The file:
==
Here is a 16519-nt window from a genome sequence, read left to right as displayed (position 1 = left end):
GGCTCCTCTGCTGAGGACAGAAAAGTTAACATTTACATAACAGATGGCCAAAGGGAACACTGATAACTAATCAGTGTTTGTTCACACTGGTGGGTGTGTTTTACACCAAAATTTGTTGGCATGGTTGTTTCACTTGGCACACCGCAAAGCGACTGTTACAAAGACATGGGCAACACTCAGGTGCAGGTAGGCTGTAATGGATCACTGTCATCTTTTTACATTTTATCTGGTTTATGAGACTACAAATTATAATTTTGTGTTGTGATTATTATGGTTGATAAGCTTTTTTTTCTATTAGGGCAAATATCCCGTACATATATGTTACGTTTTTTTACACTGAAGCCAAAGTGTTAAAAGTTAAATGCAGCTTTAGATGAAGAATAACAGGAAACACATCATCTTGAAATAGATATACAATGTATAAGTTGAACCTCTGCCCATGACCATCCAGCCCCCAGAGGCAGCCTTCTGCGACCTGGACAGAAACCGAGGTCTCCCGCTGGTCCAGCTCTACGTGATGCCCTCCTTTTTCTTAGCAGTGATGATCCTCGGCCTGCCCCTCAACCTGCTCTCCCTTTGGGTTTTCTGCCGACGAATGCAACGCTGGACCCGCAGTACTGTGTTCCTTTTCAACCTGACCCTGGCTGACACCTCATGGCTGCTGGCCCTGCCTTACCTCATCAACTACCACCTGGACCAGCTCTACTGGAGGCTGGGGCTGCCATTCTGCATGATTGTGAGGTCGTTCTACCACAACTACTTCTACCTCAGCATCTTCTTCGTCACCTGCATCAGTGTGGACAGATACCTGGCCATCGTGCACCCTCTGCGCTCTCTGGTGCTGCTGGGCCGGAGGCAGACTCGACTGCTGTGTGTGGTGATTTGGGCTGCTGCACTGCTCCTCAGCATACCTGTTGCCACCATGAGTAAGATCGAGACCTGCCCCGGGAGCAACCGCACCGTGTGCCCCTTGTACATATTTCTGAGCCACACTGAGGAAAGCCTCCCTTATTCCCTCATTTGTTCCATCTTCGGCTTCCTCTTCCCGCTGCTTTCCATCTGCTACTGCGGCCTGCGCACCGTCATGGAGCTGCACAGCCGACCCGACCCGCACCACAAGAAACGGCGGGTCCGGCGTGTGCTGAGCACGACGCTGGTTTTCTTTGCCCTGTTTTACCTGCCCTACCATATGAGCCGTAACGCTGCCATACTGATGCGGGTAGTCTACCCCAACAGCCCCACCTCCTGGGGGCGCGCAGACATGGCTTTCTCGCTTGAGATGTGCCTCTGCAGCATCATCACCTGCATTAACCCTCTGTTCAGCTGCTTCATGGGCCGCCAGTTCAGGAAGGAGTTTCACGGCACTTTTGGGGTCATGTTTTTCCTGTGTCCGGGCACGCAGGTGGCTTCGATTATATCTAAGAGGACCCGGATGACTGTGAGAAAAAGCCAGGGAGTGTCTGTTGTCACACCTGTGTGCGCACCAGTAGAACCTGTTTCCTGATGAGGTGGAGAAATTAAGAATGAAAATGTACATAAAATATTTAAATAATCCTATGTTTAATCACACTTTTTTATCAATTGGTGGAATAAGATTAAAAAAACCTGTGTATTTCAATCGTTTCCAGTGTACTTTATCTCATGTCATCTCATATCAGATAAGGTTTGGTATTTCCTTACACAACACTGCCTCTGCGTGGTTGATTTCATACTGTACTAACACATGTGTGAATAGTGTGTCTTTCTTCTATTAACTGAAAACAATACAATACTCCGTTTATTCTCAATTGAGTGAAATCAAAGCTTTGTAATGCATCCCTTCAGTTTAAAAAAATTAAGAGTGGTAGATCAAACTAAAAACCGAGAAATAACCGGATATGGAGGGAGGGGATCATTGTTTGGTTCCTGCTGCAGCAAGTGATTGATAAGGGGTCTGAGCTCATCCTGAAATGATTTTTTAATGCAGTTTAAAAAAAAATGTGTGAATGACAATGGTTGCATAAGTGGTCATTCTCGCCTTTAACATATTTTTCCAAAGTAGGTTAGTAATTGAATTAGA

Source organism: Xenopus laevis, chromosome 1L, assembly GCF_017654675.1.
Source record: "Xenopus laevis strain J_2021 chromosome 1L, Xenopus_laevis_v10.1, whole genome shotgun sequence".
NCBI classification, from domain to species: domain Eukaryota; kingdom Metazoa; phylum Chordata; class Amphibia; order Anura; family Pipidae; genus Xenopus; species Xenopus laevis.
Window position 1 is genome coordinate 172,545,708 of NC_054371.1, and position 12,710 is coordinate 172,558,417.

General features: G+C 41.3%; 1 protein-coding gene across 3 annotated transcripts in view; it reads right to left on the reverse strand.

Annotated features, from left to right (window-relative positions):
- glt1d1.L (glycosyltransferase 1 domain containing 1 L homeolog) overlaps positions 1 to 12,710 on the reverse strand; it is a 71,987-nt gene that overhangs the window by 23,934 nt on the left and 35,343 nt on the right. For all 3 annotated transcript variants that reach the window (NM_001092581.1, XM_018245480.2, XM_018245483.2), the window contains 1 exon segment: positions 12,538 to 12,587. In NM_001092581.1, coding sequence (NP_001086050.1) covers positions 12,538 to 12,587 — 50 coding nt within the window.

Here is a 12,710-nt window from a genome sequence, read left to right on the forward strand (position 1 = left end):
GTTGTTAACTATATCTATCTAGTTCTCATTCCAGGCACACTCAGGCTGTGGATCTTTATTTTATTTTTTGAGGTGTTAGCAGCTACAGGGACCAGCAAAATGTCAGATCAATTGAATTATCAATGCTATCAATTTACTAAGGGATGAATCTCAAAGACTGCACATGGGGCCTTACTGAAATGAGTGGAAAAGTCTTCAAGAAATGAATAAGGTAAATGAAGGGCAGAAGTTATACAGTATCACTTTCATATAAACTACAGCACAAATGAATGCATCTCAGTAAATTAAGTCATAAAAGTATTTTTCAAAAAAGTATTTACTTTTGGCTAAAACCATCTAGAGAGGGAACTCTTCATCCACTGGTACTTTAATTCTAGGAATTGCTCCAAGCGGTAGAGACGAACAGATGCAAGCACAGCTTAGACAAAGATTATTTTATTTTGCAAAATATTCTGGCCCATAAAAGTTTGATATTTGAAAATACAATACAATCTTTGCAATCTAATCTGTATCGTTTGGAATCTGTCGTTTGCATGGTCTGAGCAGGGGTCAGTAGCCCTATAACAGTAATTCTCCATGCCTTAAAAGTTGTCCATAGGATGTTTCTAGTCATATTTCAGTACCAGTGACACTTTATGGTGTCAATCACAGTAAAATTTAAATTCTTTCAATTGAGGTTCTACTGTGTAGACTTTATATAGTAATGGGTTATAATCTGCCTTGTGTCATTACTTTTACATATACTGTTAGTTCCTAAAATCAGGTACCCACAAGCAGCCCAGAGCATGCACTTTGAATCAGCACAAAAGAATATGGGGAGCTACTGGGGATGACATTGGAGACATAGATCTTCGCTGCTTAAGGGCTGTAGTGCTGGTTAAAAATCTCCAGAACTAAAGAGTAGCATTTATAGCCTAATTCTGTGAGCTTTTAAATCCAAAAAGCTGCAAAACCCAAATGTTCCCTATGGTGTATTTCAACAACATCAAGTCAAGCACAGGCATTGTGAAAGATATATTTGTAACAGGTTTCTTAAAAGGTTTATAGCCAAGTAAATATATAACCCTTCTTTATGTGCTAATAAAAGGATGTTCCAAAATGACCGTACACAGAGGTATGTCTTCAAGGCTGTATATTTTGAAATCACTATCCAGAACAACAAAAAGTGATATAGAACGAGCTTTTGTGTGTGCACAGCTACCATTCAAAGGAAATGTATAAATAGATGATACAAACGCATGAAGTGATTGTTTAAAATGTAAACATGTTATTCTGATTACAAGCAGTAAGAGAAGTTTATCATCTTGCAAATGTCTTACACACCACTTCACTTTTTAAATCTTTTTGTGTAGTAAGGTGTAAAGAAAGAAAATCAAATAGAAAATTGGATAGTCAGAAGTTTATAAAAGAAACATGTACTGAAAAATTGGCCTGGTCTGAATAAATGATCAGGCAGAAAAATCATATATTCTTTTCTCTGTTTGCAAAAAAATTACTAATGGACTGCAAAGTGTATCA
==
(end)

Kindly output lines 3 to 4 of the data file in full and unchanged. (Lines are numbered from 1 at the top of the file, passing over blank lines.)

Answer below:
Source organism: Xenopus laevis, chromosome 1L, assembly GCF_017654675.1.
Source record: "Xenopus laevis strain J_2021 chromosome 1L, Xenopus_laevis_v10.1, whole genome shotgun sequence".